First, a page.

Fram’s poems deploy images of the yellow star, the columns of people, the gas ovens, the lime-kiln and the chimneys vomiting out black smoke, countering Walter Benjamin’s fear that, “Every image of the past that is not recognized by the present as one of its own concerns threatens to disappear irretrievably.”49 By offering lines of continuity to the ruins, the poems record a landscape of memory and a personal response to history. In so doing, they enable the imaginative reconstruction of past events and a reassembling of the shards of the Shoah, with reference to specific individuals, particular incidents, and the broken artifacts of the lost culture of a once-vibrant Jewish community. By creating this poetic record, Fram offers personal testimony of the suffering of a people, providing a reminder of the past that would otherwise have been lost, and offering a vessel for the preservation of its memory.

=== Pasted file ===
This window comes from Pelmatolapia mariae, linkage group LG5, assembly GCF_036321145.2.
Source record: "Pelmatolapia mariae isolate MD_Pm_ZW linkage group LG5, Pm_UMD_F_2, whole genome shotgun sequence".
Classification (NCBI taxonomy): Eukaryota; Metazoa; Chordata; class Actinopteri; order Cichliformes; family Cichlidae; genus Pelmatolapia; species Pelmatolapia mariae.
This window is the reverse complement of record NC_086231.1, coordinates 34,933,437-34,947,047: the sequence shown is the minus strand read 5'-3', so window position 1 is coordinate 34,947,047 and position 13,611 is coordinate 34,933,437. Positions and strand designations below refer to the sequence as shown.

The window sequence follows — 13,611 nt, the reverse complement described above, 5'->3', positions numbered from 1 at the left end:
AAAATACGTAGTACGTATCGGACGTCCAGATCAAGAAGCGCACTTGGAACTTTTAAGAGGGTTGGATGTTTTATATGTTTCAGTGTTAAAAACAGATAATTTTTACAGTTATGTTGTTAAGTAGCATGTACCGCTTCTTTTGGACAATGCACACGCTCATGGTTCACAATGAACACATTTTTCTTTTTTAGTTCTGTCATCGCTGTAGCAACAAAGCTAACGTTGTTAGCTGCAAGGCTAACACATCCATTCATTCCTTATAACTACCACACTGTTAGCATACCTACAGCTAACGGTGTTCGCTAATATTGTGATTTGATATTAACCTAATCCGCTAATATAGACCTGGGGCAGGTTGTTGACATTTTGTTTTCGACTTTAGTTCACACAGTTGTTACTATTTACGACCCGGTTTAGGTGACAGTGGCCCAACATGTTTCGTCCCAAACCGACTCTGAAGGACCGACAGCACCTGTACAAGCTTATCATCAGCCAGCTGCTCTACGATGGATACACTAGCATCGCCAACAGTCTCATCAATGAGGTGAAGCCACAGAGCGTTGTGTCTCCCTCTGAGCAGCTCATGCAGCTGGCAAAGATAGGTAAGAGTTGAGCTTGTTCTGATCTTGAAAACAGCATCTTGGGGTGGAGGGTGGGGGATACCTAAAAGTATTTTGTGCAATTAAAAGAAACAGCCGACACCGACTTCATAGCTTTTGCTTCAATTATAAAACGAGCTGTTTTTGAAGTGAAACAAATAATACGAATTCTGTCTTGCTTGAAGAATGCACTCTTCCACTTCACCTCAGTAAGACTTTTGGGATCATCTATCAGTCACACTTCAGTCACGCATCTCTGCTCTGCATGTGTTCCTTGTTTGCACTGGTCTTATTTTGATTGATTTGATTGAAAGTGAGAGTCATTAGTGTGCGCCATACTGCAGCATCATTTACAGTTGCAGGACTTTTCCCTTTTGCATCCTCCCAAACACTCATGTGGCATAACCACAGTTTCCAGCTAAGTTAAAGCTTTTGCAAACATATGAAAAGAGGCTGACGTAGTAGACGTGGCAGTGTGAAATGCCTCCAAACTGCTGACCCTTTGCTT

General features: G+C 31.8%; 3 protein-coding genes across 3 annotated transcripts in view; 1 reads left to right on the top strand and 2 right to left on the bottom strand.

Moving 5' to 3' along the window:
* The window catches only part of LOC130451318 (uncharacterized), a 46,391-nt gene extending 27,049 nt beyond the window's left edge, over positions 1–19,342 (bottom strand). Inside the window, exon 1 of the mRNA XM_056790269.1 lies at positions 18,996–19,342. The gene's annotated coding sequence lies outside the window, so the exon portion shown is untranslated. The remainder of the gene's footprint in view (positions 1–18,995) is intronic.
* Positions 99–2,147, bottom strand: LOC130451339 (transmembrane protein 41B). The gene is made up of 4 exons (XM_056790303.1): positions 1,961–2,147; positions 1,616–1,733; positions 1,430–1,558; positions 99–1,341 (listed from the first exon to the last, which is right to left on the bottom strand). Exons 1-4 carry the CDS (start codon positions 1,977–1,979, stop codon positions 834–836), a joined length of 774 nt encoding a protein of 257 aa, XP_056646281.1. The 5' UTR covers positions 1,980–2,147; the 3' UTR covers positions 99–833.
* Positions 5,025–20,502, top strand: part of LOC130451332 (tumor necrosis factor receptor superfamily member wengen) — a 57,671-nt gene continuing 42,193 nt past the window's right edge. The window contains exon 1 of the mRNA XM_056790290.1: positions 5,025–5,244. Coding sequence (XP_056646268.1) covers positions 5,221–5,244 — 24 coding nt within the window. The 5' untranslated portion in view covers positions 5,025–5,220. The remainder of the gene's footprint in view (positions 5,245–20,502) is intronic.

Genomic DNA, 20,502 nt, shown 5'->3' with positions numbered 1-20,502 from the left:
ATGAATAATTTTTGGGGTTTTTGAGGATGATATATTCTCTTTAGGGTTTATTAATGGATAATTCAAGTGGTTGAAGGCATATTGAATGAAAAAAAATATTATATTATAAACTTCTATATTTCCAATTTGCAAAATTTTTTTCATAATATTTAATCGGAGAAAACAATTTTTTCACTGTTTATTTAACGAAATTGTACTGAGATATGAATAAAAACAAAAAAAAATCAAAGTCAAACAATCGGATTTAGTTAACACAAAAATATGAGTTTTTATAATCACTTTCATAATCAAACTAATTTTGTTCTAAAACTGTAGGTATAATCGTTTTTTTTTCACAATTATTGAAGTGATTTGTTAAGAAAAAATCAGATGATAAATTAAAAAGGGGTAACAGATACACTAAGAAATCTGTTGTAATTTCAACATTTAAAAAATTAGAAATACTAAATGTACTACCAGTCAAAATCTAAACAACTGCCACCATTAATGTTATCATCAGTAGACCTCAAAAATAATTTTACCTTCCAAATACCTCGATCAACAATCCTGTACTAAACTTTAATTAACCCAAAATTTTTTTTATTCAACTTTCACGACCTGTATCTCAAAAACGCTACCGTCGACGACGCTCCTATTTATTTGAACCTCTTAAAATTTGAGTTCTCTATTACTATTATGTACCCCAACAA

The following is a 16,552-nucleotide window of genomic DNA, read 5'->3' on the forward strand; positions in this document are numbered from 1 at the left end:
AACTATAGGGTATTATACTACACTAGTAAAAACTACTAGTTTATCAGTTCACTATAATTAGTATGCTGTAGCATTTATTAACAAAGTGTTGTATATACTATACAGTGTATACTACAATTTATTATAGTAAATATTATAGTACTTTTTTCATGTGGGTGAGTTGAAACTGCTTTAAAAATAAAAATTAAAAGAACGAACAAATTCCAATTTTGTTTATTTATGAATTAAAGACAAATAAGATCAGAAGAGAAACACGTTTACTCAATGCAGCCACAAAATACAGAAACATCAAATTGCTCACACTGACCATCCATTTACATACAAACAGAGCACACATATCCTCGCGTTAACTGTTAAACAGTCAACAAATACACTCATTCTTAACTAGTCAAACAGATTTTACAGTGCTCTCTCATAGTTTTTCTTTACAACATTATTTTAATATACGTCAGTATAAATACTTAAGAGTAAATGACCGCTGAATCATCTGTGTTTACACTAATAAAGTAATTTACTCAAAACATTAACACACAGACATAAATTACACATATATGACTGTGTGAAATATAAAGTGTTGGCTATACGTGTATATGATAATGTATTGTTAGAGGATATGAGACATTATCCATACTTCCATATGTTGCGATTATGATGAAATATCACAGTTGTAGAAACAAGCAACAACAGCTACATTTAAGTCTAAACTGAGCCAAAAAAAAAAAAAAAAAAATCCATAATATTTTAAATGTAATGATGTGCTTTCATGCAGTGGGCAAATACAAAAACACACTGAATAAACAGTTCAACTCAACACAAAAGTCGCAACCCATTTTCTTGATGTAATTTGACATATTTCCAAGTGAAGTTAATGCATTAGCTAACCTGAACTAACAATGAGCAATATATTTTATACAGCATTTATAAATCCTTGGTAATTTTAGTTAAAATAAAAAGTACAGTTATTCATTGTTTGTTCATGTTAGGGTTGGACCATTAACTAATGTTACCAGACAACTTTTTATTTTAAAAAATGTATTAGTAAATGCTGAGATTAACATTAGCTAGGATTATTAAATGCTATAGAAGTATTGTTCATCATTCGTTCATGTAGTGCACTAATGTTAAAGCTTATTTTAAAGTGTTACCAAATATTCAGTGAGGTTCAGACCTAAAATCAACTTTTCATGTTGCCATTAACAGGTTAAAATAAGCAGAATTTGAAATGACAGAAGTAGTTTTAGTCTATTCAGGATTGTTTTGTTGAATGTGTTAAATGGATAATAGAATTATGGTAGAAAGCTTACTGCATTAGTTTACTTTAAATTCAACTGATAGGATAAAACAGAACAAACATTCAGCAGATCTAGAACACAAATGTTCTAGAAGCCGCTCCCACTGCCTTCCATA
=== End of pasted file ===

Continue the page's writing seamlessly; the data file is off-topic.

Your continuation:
After the khurbn, Fram continued to write about Lithuania, focusing on its beauty and his youthful enjoyment there, rather than the cruel reality. In these poems, the landscape remains unaltered, filtered through the lens of memory. Thus, in “Oyfn mayn dakh hot amol gesvitshert a shvalb” (“Once a Swallow Twittered on my Roof”),50 the poet longs for an idyllic past.
Un di lonkes bashotn mit tsheredes shof,
Un di oygn fun likht ikh farzhmure oyf halb,
Un es khapt mikh arum aza gliklekher shlof—
Oyf mayn dakh hot amol gesvitshert a shvalb.“Oyfn mayn dakh hot amol gesvitshert a shvalb” (17–20)
And the meadows were shaded with flocks of sheep
As I half close my eyes against the bright light
And I am seized by contented sleep—